Tag Archives: snow

The Wild Frontier #5: A world of illusions

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My latest column for Prospect magazine deals with whiteouts, polar mirages and icy illusions. Find the full text on the Prospect site here, or after the fold.

Under normal conditions, human perception works so well as to render its workings invisible to us. But in certain circumstances—extreme weather conditions or extraordinary places—we push beyond its limits, sliding into a world of illusions as our brain struggles to make sense of its surroundings.

The photo above was taken by me somewhere near the summit of Mullach Clach a’Bhlair, which would normally look something like this.

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Tracking badgers with Nan Shepherd

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I wrote a short postcard from the snowy Cairngorms for The Guardian’s gorgeous country diary feature. It can be found on the Guardian site here, or after the fold.  Continue reading

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Me and my Suka

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Meet Suka, my favourite husky here. She’s so dainty and delicate she deserves a life of leisure as a house dog. Wish I could take her home

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Ten things I’ve learnt from life in sub-zero conditions

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  • Below -20°C, the insides of your nostrils will crackle with frost and any hair left uncovered will gain a grey sheen, as though you have aged fifty years in a few minutes.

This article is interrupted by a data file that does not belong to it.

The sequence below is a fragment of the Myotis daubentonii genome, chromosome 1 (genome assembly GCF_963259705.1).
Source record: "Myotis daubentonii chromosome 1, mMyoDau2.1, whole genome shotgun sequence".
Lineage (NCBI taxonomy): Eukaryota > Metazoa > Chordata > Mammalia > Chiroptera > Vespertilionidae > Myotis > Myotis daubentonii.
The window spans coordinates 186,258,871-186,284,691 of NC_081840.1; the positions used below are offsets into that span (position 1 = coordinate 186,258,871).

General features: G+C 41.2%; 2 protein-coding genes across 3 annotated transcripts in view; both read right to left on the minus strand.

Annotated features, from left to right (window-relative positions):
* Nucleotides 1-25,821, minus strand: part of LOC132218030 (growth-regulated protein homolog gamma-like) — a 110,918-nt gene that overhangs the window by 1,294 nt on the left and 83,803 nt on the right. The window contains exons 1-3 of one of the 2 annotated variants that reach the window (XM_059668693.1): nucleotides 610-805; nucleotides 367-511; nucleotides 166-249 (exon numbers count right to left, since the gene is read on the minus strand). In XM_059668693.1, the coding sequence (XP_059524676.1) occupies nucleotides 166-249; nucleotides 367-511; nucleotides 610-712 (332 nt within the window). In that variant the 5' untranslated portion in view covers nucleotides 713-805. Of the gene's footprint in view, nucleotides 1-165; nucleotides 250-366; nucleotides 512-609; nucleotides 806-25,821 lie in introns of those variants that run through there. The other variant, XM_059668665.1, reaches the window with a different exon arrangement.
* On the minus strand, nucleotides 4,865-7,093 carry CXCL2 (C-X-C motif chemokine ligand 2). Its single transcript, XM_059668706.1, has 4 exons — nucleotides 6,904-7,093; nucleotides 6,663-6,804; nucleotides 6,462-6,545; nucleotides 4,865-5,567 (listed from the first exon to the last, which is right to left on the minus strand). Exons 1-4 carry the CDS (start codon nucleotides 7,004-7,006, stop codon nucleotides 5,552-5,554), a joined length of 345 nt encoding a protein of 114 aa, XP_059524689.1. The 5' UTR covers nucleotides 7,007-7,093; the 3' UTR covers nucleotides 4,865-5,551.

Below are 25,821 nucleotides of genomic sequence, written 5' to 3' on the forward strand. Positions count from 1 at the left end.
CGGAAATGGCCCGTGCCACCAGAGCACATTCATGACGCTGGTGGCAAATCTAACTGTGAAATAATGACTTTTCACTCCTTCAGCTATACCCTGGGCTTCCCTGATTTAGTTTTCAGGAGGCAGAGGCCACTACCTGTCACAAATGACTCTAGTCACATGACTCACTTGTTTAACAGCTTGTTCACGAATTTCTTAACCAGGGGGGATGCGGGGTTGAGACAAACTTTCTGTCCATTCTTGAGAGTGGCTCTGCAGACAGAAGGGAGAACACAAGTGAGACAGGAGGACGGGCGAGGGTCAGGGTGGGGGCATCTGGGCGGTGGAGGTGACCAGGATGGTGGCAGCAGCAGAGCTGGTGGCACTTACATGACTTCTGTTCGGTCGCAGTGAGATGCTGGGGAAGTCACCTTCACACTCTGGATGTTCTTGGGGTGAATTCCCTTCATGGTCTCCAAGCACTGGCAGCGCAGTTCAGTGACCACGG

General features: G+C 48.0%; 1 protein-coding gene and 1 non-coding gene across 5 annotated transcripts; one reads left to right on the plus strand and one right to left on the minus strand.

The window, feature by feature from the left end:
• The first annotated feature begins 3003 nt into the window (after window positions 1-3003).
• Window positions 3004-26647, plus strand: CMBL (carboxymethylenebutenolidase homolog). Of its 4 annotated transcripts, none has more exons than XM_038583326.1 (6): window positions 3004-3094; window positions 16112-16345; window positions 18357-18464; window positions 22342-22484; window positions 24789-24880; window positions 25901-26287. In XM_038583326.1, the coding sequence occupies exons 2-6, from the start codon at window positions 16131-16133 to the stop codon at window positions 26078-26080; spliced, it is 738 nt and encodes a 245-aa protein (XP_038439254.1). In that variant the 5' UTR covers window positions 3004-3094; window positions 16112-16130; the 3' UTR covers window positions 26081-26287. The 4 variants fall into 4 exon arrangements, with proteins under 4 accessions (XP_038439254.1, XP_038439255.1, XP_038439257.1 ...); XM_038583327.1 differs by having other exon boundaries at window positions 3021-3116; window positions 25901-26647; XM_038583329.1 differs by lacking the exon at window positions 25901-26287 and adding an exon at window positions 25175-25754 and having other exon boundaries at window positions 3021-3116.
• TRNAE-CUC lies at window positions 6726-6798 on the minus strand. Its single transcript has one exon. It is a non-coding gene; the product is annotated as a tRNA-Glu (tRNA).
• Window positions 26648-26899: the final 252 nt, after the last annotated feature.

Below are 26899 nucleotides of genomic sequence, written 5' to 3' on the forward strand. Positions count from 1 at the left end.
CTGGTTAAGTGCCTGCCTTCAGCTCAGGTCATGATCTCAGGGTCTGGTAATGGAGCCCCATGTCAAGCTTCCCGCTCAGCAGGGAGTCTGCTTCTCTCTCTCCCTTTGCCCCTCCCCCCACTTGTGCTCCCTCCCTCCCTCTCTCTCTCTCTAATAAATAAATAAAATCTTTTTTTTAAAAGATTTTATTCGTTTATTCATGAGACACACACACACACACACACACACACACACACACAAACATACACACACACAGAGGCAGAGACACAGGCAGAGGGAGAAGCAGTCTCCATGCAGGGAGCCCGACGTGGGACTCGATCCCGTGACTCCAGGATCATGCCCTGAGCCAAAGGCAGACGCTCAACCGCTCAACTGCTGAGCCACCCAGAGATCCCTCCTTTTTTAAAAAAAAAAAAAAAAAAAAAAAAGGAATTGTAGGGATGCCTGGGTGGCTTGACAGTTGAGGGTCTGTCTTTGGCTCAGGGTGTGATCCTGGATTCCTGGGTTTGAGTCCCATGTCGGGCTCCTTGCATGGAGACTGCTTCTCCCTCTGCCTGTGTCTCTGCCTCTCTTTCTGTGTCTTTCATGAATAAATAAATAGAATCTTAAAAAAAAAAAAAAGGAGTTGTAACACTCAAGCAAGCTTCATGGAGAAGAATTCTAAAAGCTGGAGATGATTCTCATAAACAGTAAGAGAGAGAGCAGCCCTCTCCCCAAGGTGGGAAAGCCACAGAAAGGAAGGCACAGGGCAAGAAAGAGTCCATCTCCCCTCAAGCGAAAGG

• Below -30°C, nipping out the house for only a few seconds without jacket, hat and gloves becomes extremely uncomfortable. Cold metal feels like burning on contact, even through magic gloves. Eyelashes will clump with icy droplets.
  • Bowls of water will freeze solid in minutes, so to encourage the dogs to drink quickly we must mix meat or dry food into a watery ‘soup’ and feed it to them throughout the day.
  • Fingers and toes may be cold to the touch and throb, but it’s not until you have difficulty in touching thumb to pinky finger that you have to worry. Continue reading
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A baptism of fire (and ice)

Dog sleds crossing sign, Hetta

I arrive after dark, dragging my suitcase through the thick snow. But I’m barely through the door when I’m handed a pair of work boots and dispatched down to the farm.

“Do you want to get thrown in the deep end?” asks Anna, my host, but it’s not really a question. “Get your jacket on, go down the hill and follow the snowmobile tracks to a gate.”

The instructions turn out to be unnecessary – I follow the sound of barking which starts off loud and grows to a wall of noise and fury by the time I reach the kennels.

Three figures are running back and forth up the lines of dogs, pulling more from cages and running circles and harnessing them to three sleds tied to posts along a track running up the centre of the yard. The noise is incredible; I can barely hear to introduce myself to the others, but they are too harried to talk much anyway. Not knowing how to help, I hover on the sidelines and rub the forehead of one of the quietest dogs.

Ice crystals are hanging in the air, glinting in the glare of the floodlights.  The dogs are mewling, almost hysterical in excitement, throwing themselves forward and straining against the holding ropes in their desperation to be off and running.

“Get in!” someone instructs me, and obediently I hop down onto a sled full of snow, immediately soaking the jeans I’ve been wearing since I got on the tube in Kentish Town the previous morning.

A command rings out and with a jerk we are off into the dark, through the snow-tipped pine, with only a head torch for light.

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